Generally, employees sacked for workplace fighting will find little sympathy before the FWC.
However, the appropriateness of an employer’s disciplinary actions will always be balanced against the facts.
This recent decision demonstrates the point that regardless of the presence of a valid reason, employers need to consider all relevant facts and circumstances before sacking an employee over workplace fighting.
In a different result from an earlier reported fighting case, this employer suffered the ultimate embarrassment before the FWC.
The employee in question (Mr Browne) had been employed by Coles for his whole working life.
After 18 years of unblemished service, animosity with a co-worker came to a head in October 2013 when a fight broke out during a shift at Coles’ Goulburn Distribution Centre.
For approximately 15 minutes before the fight took place, Browne was provoked with fake crying gestures and homophobic remarks (“your boyfriend’s not here to help you”), taken to relate to his sister-in-law’s recent death and the recent departure of a long-term colleague.
When Browne approached the instigator to ask what his problem was, he was rushed by the co-worker who began gesturing and yelling at him.
Browne pushed the co-worker in the chest and then began to grapple with him.
Both men fell to the ground and Browne was set-upon, receiving two blows to the head.
Browne immediately reported the incident to management and both employees were stood down while an HR investigation took place.
The HR Investigation
The employer held multiple meetings with both employees as well as interviewing a number of witnesses.
Taken at face value, all of the essential elements of a workplace investigation appeared covered.
The employer felt justified in its dismissal of both employees for serious misconduct and for breaching its workplace code of conduct prohibiting fighting.
The employer considered that Browne’s actions meant it could not be confident of his continued good conduct in the future.
Both employees received their marching orders.
So why was the employer ordered to reinstate Browne?
The FWC made a number of illustrative comments throughout its judgement, noting that it is not unreasonable for adult employees to first try and peacefully resolve interpersonal issues in the workplace before involving management.
In this case however, the FWC considered “there could be no doubt that any act of physical violence (which would include pushing someone) would be a substantial breach of the Code.”
As a result, the FWC recognised that the employer had a valid reason for Browne’s dismissal.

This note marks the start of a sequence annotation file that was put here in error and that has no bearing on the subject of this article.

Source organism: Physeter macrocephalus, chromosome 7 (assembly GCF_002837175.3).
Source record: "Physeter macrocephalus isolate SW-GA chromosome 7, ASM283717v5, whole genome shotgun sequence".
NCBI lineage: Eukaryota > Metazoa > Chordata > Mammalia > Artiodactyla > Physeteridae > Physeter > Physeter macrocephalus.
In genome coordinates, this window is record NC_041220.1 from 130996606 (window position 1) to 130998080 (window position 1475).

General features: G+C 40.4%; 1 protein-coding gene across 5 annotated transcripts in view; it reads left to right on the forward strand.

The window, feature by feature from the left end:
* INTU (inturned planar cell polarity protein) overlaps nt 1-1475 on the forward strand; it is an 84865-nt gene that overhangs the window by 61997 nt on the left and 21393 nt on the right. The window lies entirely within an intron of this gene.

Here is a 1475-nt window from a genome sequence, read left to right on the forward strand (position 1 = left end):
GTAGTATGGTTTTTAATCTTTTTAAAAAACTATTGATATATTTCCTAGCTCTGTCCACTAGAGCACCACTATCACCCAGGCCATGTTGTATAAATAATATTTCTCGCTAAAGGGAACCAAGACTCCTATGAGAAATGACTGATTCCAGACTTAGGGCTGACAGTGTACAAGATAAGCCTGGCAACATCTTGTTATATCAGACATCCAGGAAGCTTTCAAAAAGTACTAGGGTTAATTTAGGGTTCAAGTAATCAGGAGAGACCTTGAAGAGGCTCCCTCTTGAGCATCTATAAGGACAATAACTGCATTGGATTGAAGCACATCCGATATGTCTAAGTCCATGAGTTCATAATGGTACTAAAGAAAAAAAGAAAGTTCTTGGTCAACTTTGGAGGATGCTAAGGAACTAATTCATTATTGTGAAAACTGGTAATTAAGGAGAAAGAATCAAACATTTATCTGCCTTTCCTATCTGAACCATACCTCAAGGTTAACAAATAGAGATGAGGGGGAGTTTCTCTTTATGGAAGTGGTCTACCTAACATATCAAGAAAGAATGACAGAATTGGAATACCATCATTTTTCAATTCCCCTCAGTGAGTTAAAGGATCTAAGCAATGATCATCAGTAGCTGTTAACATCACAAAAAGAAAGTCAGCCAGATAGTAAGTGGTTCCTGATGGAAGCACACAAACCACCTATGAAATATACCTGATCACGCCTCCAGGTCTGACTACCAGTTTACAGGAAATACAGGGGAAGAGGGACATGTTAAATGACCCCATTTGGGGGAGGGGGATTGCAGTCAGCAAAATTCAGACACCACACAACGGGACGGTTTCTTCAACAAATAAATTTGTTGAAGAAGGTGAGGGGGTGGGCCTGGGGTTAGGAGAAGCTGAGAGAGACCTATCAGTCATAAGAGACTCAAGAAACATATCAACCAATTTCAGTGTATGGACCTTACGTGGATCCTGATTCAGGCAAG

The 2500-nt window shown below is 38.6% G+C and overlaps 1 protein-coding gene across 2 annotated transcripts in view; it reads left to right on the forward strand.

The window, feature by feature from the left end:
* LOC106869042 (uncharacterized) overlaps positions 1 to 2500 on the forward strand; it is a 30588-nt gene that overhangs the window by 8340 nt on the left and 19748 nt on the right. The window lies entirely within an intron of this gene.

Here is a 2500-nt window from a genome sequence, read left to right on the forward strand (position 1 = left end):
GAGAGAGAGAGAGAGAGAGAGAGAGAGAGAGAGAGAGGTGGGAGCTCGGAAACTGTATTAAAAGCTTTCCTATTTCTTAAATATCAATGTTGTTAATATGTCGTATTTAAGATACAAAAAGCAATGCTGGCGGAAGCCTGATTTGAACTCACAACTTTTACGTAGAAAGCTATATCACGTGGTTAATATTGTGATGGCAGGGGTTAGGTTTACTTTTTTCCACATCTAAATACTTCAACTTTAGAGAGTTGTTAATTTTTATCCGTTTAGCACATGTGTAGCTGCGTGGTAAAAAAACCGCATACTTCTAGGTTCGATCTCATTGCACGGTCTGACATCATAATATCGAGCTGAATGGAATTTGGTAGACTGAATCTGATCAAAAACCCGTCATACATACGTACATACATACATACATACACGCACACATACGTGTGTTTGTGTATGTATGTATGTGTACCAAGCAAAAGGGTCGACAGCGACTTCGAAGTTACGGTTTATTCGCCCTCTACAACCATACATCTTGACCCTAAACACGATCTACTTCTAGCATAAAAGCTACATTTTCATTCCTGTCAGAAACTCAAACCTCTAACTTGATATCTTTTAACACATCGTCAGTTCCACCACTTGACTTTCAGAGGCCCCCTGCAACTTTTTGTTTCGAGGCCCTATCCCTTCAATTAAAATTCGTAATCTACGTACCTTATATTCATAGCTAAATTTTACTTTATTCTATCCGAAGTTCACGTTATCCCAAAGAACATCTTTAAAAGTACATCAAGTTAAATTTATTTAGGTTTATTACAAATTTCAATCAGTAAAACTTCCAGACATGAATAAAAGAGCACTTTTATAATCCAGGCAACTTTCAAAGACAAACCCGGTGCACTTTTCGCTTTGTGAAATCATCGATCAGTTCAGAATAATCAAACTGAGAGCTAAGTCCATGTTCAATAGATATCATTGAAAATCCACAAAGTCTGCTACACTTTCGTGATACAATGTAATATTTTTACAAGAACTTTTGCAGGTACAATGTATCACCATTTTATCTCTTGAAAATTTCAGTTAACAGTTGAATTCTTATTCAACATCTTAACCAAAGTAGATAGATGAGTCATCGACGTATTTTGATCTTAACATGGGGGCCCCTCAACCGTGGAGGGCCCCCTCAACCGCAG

During the case, the FWC went on to consider a number of required criteria including whether there were any relevant matters it should take into account.
The FWC considered the following matters should have been relevant to the employer’s decision about an appropriate disciplinary sanction:
- Browne’s 18 year unblemished work record
- Without verbal provocation from the co-worker the incident would have not occurred
- Browne’s behaviour was confined to pushing and grappling (did not throw a punch)
- Browne immediately reported incident to management
- The consequences of dismissal would have been financially and emotionally severe upon Browne.
Given Browne’s 18 year record, the FWC viewed the employer’s fears about a loss of trust in his future conduct should have been allayed because his actions were one-off and out of character.
So, despite an otherwise valid reason, by failing to take into consideration all the relevant circumstances, Browne’s dismissal was considered harsh and therefore, unfair.
Embarrassingly for Coles, its sacking of the employee was overturned and reinstatement ordered.
Lessons for Employers
When considering the disciplinary options over employee misconduct, employers need to take account of all relevant facts and circumstances, including the gravity of the wrongdoing and the employee’s personal circumstances.
Despite the presence of a valid reason for a dismissal, an employee’s sacking could nevertheless be considered harsh if there are flaws in the employer’s procedure.
Even where a workplace investigation has seemingly ticked all of the procedural boxes, it is important not to forget to consider the employee’s relevant personal circumstances.
In this case the employer’s inflexible application of its workplace standards without proper regard to other relevant factors brought its dismissal action undone.
All in all, an expensive and embarrassing lesson before the FWC.
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 David Browne v Coles Group Supply Chain Pty Ltd  FWC 3670